Gipsy Moth IV returns home to Buckler's Hard
Gipsy Moth IV has returned to her home at Buckler’s Hard for the winter, where attraction visitors will be able to climb on board the famous yacht on select days for a tour to learn more about her record-breaking history.
Visitors to the attraction will be able to chat to the crew about Gipsy Moth’s amazing story when she opens to the public on December 30th and 31st 2016, February 18th and 19th 2017 and April 14th and 17th 2017.
More tales and artefacts from the voyage are on show in the attraction’s Maritime Museum, including a map, personal items from the adventure and records of the floodings and even a capsizing which put the journey at risk.
At an anniversary event in August to celebrate the 50th anniversary of the start of the voyage, Sir Francis’ son Giles Chichester presented Lord Montagu with the Royal Yacht Squadron burgee flown for the circumnavigation. Plans to celebrate the anniversary of the homecoming to Buckler’s Hard in September 2017 are already underway.
“It is a beautiful spot and keeps her much more visible to the public as she is moored at the bottom of the ‘street’ between the old shipwright’s cottages. We all feel that this is a wonderful place for her to be, especially as this is where Sir Francis originally kept her before heading off on his circumnavigation.”
Gipsy Moth IV will be open to Buckler’s Hard visitors between 10am and 4.30pm on December 30th and 31st, February 18th and 19th and April 14th and 17th. Voluntary donations to the Gipsy Moth Trust will be gratefully received. For more information click here or call 01590 616203.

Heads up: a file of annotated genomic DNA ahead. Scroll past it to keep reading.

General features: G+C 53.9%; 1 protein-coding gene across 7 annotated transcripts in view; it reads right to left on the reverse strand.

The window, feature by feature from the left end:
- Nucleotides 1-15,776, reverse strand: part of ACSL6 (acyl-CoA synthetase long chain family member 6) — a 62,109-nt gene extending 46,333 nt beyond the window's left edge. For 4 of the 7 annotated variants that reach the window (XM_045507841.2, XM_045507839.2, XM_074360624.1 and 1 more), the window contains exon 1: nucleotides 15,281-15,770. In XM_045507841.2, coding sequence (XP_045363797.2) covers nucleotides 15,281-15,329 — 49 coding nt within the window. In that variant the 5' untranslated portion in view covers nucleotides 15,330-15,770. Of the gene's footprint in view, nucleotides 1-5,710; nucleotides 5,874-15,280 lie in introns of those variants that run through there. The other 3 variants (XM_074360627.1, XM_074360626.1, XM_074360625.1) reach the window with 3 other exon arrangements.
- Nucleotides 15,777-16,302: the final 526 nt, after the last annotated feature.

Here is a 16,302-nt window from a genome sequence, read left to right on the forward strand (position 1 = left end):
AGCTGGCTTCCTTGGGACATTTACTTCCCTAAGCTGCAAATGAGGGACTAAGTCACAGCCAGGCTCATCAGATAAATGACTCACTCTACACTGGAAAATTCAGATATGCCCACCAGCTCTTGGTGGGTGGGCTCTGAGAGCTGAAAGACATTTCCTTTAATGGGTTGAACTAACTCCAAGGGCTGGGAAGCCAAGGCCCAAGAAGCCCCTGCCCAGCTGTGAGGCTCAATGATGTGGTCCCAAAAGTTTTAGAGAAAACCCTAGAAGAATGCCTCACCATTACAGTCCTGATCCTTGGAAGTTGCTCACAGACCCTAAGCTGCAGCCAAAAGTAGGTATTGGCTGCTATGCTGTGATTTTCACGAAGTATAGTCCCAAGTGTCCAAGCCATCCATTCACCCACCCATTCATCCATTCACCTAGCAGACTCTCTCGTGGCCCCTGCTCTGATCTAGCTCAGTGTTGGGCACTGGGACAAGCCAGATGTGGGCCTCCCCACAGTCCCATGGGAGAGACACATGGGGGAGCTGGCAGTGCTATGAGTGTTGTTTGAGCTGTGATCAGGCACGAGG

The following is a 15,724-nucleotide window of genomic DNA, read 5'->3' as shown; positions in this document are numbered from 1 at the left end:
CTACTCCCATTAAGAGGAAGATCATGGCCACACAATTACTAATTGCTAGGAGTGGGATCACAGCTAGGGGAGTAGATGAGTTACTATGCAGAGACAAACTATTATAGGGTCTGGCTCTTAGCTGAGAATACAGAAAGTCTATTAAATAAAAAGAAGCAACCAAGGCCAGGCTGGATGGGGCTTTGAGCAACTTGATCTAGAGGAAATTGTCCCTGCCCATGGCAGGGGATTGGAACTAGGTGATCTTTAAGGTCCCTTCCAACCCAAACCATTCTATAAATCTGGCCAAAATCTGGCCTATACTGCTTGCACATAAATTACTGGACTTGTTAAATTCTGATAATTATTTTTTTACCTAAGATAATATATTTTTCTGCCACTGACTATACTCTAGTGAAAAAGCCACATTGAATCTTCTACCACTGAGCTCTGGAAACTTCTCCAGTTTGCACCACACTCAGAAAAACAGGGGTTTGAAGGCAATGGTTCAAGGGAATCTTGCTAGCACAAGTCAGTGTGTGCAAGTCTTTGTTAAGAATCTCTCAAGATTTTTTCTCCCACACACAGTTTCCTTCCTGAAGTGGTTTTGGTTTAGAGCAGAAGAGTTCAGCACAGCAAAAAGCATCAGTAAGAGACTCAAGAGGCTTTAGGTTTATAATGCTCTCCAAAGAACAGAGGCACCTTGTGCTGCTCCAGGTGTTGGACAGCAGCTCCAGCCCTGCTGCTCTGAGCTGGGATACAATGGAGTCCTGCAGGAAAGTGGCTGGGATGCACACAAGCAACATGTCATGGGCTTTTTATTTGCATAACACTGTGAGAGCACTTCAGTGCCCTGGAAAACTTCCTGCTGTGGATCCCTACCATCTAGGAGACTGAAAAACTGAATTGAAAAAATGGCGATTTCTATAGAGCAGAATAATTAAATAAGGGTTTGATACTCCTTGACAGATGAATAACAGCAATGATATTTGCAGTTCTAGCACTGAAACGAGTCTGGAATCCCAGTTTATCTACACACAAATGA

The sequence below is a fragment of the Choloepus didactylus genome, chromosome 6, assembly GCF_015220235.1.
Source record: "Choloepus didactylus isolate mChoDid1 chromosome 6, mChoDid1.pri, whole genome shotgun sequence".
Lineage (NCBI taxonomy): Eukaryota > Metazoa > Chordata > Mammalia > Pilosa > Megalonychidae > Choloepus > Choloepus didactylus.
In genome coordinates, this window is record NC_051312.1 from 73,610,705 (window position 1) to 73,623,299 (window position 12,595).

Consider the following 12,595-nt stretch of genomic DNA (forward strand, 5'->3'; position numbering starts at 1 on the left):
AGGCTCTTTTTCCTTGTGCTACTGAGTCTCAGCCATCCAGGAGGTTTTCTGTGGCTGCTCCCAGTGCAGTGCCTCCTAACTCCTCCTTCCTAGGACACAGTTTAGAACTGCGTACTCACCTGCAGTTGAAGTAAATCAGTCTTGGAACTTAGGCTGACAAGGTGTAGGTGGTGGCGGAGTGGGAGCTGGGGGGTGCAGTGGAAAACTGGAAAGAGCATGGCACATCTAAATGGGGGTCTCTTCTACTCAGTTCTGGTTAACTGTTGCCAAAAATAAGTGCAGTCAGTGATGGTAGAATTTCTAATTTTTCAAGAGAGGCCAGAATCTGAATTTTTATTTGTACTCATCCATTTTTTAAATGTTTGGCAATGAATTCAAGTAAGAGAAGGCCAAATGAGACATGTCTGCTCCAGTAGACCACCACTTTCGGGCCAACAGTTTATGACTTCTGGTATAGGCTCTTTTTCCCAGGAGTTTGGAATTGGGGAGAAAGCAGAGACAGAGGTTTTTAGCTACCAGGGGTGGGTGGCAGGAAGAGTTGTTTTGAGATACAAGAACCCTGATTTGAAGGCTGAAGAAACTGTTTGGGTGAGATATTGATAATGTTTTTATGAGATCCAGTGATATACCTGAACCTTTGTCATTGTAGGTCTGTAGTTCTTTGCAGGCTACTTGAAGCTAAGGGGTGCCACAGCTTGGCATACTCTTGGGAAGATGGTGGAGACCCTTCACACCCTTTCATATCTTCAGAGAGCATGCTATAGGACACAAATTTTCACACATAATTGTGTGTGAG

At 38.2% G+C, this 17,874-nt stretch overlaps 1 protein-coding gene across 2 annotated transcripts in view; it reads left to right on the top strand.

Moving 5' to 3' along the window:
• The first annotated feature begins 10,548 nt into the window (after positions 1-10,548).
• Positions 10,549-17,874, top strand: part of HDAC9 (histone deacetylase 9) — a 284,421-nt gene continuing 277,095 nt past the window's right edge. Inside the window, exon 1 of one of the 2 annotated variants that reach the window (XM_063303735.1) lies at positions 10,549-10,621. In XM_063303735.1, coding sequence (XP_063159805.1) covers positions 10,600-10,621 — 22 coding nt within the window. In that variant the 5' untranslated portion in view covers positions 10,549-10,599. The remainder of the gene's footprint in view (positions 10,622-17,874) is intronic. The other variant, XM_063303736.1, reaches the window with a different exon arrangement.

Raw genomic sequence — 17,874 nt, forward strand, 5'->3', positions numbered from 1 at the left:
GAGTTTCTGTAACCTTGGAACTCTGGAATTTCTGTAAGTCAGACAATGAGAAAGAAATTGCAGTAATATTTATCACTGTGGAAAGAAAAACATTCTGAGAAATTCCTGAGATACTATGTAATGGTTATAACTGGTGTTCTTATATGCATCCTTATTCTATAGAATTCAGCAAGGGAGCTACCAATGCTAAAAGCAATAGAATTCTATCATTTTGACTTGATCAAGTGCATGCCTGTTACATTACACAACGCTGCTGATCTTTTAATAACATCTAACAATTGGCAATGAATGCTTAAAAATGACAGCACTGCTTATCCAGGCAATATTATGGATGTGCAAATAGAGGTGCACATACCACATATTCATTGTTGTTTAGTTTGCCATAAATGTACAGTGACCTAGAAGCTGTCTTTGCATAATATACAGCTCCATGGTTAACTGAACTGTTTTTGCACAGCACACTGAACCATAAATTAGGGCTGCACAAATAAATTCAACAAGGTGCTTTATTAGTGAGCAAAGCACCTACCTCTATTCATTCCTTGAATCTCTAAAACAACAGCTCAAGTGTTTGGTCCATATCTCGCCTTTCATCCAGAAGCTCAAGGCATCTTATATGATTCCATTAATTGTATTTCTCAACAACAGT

A record-breaking adventure
Sir Francis Chichester, the son of a clergyman, set a number of world firsts and records through his successful voyage. He was the first person to sail solo around the earth and the fastest circumnavigator with his record of nine months and one day, which was almost twice as fast as the previous record.
To prepare for the voyage, Buckler’s Hard shopkeeper Mrs Rhoda Martin’s task was to preserve eggs by covering the shells with liquid paraffin and de-eyeing hundreds of potatoes to prevent them from sprouting. According to the provisions list he took 156 eggs and 30lbs of potatoes on the outward journey.
Sir Francis sailed from Buckler’s Hard on August 12th 1966 for trials on the Solent before finally leaving Plymouth on August 27th. After 226 days at sea, with only one stop in Sydney, the 65-year-old sailor and former aviator finally returned to Buckler’s Hard on September 17th the following year. He had travelled a staggering 29,630 miles in the 54ft ketch.
Weeks after his circumnavigation, Sir Francis was knighted for “individual achievement and sustained endeavour in the navigation and seamanship of small craft”. For the ceremony, the Queen used the sword which had been used by her predecessor, Queen Elizabeth I, to knight the adventurer Sir Francis Drake who was the first Englishman to complete a circumnavigation with his crew. Sir Francis was also later honoured on a postage stamp, which showed him aboard Gipsy Moth IV and he still holds a special place in maritime history.
Asked why he undertook the journey, Sir Francis Chichester said simply: “Because it intensifies life.”
After her return, Gipsy Moth IV was initially preserved alongside Cutty Sark at Greenwich but, in need of restoration by the beginning of the century, was sold for £1 and a gin and tonic (Sir Francis Chichester’s favourite tipple) to the UK Sailing Academy in Cowes. Camper & Nicholson, her original boat builder in Gosport, carried out the £400,000 refit before a further drama-packed round-the-world voyage was undertaken for educational purposes. When Gipsy Moth IV went up for sale again, she was bought by business partners Eileen Skinner and Rob Thompson, whose aim was to keep her in the UK and to inspire a new generation with visits on board. They have now donated her to the Gipsy Moth Trust.
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